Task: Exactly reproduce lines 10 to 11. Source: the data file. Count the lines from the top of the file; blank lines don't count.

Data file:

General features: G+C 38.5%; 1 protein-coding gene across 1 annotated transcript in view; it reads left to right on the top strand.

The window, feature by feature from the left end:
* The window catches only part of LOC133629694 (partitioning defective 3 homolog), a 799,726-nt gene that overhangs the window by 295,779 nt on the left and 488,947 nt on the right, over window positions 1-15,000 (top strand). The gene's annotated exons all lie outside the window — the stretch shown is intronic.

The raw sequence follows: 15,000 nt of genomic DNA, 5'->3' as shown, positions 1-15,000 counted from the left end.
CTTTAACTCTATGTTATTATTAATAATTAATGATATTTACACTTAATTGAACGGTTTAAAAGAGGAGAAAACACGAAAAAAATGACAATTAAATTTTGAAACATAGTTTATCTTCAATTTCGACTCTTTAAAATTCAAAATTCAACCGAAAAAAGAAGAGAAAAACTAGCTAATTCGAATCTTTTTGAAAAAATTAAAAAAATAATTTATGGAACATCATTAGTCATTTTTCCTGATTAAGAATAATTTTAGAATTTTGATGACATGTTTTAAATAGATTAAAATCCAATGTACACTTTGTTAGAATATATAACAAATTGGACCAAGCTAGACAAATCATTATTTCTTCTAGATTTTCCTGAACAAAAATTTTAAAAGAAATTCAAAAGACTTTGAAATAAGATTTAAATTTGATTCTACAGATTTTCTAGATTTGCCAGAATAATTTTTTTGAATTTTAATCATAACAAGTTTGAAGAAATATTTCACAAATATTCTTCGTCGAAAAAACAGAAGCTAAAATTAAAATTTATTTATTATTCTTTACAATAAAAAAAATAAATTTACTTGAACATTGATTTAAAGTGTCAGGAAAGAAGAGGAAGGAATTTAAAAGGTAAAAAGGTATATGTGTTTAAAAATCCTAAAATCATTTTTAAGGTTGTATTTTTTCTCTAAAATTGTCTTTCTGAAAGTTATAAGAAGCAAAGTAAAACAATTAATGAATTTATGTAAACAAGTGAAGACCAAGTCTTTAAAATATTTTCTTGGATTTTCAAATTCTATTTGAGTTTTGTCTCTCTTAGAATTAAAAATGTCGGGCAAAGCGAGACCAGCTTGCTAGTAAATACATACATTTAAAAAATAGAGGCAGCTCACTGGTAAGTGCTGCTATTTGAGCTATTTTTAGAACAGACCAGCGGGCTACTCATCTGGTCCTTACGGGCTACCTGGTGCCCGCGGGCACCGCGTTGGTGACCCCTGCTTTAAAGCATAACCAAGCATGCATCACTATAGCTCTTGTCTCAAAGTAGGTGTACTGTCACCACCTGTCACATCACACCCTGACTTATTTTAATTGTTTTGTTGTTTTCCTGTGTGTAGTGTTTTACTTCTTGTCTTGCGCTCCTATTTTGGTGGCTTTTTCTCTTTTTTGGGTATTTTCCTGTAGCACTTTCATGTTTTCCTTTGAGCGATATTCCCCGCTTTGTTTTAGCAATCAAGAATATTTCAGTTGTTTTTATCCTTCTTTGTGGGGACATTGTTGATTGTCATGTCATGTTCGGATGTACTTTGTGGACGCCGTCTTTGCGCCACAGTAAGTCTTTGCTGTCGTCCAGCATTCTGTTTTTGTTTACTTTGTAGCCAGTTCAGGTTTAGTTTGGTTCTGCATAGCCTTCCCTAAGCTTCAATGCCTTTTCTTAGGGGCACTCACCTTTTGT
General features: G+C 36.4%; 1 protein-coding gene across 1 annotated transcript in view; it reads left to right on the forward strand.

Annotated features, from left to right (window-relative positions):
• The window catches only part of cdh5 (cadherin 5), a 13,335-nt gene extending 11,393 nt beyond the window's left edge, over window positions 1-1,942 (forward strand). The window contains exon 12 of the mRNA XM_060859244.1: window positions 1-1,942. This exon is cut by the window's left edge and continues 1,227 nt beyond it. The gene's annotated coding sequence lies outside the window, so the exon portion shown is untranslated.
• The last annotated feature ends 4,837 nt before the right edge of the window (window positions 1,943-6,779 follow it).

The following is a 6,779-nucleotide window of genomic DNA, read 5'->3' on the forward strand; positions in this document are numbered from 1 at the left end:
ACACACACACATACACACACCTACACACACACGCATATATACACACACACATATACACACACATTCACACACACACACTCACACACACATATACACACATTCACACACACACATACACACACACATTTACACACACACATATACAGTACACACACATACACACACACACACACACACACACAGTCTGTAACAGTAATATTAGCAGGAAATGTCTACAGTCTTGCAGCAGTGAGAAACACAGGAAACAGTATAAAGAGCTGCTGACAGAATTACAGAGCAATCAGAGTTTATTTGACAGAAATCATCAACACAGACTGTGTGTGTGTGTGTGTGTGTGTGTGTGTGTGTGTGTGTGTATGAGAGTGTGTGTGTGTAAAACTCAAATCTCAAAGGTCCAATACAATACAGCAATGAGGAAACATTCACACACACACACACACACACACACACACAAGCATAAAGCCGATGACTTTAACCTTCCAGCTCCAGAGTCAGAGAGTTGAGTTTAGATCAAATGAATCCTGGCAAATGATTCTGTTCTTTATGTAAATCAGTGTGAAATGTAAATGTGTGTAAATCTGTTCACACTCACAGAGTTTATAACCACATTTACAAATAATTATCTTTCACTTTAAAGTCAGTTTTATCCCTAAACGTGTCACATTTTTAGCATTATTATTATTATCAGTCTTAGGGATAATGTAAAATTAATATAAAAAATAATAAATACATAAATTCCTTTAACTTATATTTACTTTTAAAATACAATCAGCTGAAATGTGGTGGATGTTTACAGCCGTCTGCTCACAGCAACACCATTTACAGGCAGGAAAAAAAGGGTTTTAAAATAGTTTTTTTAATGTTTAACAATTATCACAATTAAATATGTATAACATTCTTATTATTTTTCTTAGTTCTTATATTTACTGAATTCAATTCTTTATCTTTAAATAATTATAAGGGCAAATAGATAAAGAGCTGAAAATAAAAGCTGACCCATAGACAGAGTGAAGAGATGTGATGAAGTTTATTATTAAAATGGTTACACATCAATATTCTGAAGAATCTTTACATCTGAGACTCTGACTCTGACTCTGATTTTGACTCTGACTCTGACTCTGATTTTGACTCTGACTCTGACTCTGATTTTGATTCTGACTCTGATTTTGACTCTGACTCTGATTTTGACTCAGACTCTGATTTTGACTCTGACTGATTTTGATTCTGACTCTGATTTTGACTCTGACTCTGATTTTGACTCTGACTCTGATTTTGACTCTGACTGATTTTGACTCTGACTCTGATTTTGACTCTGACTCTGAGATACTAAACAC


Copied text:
The following is a 6,779-nucleotide window of genomic DNA, read 5'->3' on the forward strand; positions in this document are numbered from 1 at the left end:
ACACACACACATACACACACCTACACACACACGCATATATACACACACACATATACACACACATTCACACACACACACTCACACACACATATACACACATTCACACACACACATACACACACACATTTACACACACACATATACAGTACACACACATACACACACACACACACACACACACAGTCTGTAACAGTAATATTAGCAGGAAATGTCTACAGTCTTGCAGCAGTGAGAAACACAGGAAACAGTATAAAGAGCTGCTGACAGAATTACAGAGCAATCAGAGTTTATTTGACAGAAATCATCAACACAGACTGTGTGTGTGTGTGTGTGTGTGTGTGTGTGTGTGTGTGTGTATGAGAGTGTGTGTGTGTAAAACTCAAATCTCAAAGGTCCAATACAATACAGCAATGAGGAAACATTCACACACACACACACACACACACACACACAAGCATAAAGCCGATGACTTTAACCTTCCAGCTCCAGAGTCAGAGAGTTGAGTTTAGATCAAATGAATCCTGGCAAATGATTCTGTTCTTTATGTAAATCAGTGTGAAATGTAAATGTGTGTAAATCTGTTCACACTCACAGAGTTTATAACCACATTTACAAATAATTATCTTTCACTTTAAAGTCAGTTTTATCCCTAAACGTGTCACATTTTTAGCATTATTATTATTATCAGTCTTAGGGATAATGTAAAATTAATATAAAAAATAATAAATACATAAATTCCTTTAACTTATATTTACTTTTAAAATACAATCAGCTGAAATGTGGTGGATGTTTACAGCCGTCTGCTCACAGCAACACCATTTACAGGCAGGAAAAAAAGGGTTTTAAAATAGTTTTTTTAATGTTTAACAATTATCACAATTAAATATGTATAACATTCTTATTATTTTTCTTAGTTCTTATATTTACTGAATTCAATTCTTTATCTTTAAATAATTATAAGGGCAAATAGATAAAGAGCTGAAAATAAAAGCTGACCCATAGACAGAGTGAAGAGATGTGATGAAGTTTATTATTAAAATGGTTACACATCAATATTCTGAAGAATCTTTACATCTGAGACTCTGACTCTGACTCTGATTTTGACTCTGACTCTGACTCTGATTTTGACTCTGACTCTGACTCTGATTTTGATTCTGACTCTGATTTTGACTCTGACTCTGATTTTGACTCAGACTCTGATTTTGACTCTGACTGATTTTGATTCTGACTCTGATTTTGACTCTGACTCTGATTTTGACTCTGACTCTGATTTTGACTCTGACTGATTTTGACTCTGACTCTGATTTTGACTCTGACTCTGAGATACTAAACAC